Thursday, August 9, 2018

All You Need to Read Aloud

It seems like everyone these days is talking about reading aloud. There is so much advice and information out there about it that it can easily start to seem like reading aloud is a complicated activity that requires a lot of specialized knowledge and diligent practice to be done correctly. But really, when it comes down to it, successful read-alouds only require three things: a good book, an engaged adult, and a receptive child.

A good book: 

  • is well-written.
  • has beautiful illustrations.
  • upholds (or at least does not undermine) your family's values.
  • appeals to the adult reader.
  • appeals to the child listener.

Though you can certainly find book lists and reviews aplenty online, and these are useful when you are designing a homeschool curriculum or building your family's book collection, you don't have to have a lot of expertise in children's literature to choose good read-alouds. Reading a book to yourself even just once can give you a good idea of whether the writing flows smoothly or not, whether the pictures contribute to the story, and whether you like the book and approve of its content. (For longer books, pre-reading a couple of chapters can usually give you the same information.)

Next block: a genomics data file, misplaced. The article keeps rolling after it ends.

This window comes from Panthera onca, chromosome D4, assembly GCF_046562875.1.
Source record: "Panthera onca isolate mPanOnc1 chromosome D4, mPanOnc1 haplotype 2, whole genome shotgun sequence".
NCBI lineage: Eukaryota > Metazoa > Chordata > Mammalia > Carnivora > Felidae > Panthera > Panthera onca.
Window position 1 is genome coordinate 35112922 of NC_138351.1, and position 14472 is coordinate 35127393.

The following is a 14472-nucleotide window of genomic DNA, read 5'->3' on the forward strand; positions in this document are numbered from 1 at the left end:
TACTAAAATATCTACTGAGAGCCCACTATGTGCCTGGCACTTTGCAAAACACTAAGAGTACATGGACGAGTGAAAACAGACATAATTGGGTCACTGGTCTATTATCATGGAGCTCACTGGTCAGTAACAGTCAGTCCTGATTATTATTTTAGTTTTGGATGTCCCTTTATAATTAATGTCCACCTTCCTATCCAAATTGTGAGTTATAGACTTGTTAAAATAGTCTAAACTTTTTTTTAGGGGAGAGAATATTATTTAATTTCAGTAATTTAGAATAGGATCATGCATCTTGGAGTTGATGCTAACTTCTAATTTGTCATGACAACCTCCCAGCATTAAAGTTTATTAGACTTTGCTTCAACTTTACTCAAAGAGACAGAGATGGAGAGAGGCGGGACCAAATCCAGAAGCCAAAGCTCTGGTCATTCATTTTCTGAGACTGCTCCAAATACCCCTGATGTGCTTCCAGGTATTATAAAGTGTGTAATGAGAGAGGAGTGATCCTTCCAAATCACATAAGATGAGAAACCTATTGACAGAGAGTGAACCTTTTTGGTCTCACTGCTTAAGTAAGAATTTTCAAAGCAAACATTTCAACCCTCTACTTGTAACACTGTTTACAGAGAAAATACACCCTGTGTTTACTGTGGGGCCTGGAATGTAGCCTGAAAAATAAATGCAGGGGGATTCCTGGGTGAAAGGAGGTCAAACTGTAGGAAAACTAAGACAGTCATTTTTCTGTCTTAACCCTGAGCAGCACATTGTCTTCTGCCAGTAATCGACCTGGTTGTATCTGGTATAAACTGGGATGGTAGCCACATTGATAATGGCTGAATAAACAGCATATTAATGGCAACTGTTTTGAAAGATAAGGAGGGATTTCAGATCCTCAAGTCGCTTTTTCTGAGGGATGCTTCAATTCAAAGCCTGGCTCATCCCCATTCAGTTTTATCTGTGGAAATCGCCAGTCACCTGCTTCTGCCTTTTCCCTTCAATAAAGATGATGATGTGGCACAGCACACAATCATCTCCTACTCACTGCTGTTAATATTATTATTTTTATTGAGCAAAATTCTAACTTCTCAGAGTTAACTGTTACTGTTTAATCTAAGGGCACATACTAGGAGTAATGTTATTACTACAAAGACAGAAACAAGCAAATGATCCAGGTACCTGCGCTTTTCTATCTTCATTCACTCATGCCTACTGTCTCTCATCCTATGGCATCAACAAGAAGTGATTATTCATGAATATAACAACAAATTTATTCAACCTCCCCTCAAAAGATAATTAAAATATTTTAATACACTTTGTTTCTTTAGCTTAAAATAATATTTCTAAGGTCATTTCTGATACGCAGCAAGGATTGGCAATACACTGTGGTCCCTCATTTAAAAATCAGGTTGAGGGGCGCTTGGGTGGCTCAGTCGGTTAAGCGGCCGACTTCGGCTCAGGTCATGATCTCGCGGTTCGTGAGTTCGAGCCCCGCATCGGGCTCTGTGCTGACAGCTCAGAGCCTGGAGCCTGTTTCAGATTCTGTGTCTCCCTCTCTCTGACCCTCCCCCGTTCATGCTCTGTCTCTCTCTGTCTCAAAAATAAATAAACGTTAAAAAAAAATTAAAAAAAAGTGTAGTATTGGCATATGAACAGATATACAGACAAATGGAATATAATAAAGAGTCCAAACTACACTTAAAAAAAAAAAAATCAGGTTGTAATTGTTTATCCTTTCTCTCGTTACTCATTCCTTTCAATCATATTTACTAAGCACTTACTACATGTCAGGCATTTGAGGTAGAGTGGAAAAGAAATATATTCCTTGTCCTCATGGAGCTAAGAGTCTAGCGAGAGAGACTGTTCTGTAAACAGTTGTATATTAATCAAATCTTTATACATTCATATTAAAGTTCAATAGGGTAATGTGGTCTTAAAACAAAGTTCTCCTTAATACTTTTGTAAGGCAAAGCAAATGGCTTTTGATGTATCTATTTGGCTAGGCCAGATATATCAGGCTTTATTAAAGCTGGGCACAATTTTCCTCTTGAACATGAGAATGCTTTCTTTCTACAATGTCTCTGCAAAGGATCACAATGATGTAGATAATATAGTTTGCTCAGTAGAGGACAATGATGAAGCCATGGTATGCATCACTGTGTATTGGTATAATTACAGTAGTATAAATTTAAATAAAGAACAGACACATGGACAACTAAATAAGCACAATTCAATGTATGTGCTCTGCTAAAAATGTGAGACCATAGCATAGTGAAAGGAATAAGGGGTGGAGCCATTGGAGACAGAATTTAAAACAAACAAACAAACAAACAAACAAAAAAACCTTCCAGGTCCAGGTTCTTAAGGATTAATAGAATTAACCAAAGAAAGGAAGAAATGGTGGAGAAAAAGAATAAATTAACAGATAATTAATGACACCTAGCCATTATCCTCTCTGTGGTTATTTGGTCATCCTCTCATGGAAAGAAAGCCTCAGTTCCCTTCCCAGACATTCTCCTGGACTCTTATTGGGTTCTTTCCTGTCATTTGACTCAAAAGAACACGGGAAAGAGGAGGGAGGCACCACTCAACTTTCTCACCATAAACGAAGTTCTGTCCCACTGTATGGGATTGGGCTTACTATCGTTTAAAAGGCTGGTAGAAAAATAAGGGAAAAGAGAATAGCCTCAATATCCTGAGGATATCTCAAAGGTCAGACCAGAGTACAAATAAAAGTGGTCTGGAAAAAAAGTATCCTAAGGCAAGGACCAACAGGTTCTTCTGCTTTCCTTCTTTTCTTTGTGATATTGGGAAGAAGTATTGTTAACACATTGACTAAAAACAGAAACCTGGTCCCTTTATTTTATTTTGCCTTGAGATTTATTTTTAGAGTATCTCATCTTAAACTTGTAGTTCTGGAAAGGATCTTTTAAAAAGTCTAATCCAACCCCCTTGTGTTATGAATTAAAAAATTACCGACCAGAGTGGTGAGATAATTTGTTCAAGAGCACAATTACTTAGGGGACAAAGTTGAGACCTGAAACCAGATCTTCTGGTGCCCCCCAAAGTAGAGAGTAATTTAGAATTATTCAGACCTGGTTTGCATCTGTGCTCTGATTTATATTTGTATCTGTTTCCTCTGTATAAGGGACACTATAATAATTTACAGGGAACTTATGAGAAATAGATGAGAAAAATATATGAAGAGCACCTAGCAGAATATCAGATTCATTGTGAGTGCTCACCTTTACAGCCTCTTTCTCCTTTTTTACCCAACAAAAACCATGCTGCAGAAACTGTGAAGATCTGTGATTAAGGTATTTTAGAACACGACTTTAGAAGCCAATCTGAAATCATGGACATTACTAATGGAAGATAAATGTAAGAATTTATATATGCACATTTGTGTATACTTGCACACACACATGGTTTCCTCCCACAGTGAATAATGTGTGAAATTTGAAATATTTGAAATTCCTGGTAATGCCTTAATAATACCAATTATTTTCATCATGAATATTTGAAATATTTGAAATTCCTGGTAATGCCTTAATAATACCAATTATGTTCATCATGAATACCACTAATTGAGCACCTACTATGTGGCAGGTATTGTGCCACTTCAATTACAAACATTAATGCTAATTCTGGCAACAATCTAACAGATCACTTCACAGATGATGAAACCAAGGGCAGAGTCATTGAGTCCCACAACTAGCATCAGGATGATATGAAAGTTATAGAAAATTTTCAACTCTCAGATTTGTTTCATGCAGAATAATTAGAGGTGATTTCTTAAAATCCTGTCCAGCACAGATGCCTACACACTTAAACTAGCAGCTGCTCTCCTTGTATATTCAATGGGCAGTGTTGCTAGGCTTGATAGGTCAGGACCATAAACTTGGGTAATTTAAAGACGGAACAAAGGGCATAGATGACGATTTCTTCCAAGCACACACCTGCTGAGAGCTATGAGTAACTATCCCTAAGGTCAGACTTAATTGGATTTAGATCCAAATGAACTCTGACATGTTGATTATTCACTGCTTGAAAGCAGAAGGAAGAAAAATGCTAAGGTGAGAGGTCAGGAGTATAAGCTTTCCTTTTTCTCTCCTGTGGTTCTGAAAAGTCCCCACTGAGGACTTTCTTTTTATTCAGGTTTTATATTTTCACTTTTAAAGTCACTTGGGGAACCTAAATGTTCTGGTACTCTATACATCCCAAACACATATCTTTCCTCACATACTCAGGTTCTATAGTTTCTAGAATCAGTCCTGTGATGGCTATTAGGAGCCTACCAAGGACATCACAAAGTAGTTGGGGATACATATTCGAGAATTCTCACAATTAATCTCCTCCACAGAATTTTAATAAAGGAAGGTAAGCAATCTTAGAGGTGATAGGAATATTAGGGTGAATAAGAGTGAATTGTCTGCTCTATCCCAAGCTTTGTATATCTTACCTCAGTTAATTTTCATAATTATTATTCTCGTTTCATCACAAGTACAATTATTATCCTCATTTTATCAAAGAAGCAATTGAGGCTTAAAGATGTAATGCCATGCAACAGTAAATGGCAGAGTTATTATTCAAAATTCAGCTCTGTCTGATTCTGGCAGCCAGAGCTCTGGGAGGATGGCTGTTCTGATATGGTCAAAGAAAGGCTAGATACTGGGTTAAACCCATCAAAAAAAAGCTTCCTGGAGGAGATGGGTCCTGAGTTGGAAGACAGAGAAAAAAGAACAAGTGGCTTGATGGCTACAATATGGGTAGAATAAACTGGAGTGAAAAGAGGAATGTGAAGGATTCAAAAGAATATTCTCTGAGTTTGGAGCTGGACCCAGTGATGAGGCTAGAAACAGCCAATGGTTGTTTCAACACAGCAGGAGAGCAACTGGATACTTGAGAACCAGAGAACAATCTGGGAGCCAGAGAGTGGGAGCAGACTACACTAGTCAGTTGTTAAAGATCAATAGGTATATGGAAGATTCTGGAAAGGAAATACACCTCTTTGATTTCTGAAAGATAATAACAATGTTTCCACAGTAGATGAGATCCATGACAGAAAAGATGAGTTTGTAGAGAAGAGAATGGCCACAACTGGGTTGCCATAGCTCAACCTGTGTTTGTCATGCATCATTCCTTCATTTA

An engaged adult: 
  • gives read-aloud time her undivided attention.
  • pushes through feelings of awkwardness about reading aloud for the sake of the child's experience. 
  • models a positive attitude regarding books and reading.
  • selects books not at random, but with intention. 
  • presents a read-aloud with an invitation ("Let's see what this book is about") and not a command ("We have to read this book now.")

There are some parents who do silly voices and put on puppet shows, or who (like me) are former children's librarians and tend to turn read-aloud time into a full-blown story time. Rest assured, the parents who do these things are not inherently better at reading aloud than parents who do not. They do those things because they enjoy them, not because they are essential to the read-aloud experience. All that is truly essential is that you are ready and willing to read aloud. Anything else is gravy. (Also, don't worry if you don't sound like an audiobook narrator. Your kids still prefer your familiar voice over that of a stranger, no matter how unpolished it is.)

A receptive child: 
  • is calm and not in the midst of a meltdown.
  • is not already deeply engaged in another activity. 
  • may already be looking at books or asking you to read aloud.
  • does not turn down your invitation to hear a story. 

Good books are steadfast and reliable; the moods of human beings (especially young ones!) are much less so. Though some experts suggest that you must read aloud for a certain number of minutes every day lest your child not get into a good college (!!!), it is much better to prioritize quality over quantity. Suggesting a read-aloud when your child is in a particularly ornery mood or tearing him away from his cool LEGO creation to read when he'd rather not just causes him to develop negative associations with reading aloud that can easily be avoided if you just wait for windows of time during which he is clearly receptive to hearing stories. Watching for those opportunities is a much better way to spend your energy than trying to force a regular reading schedule.

Want to see how reading aloud looks in my family? Check out the Read-at-Home Kids Report, my monthly-ish feature where I share the books my three girls are enjoying. 

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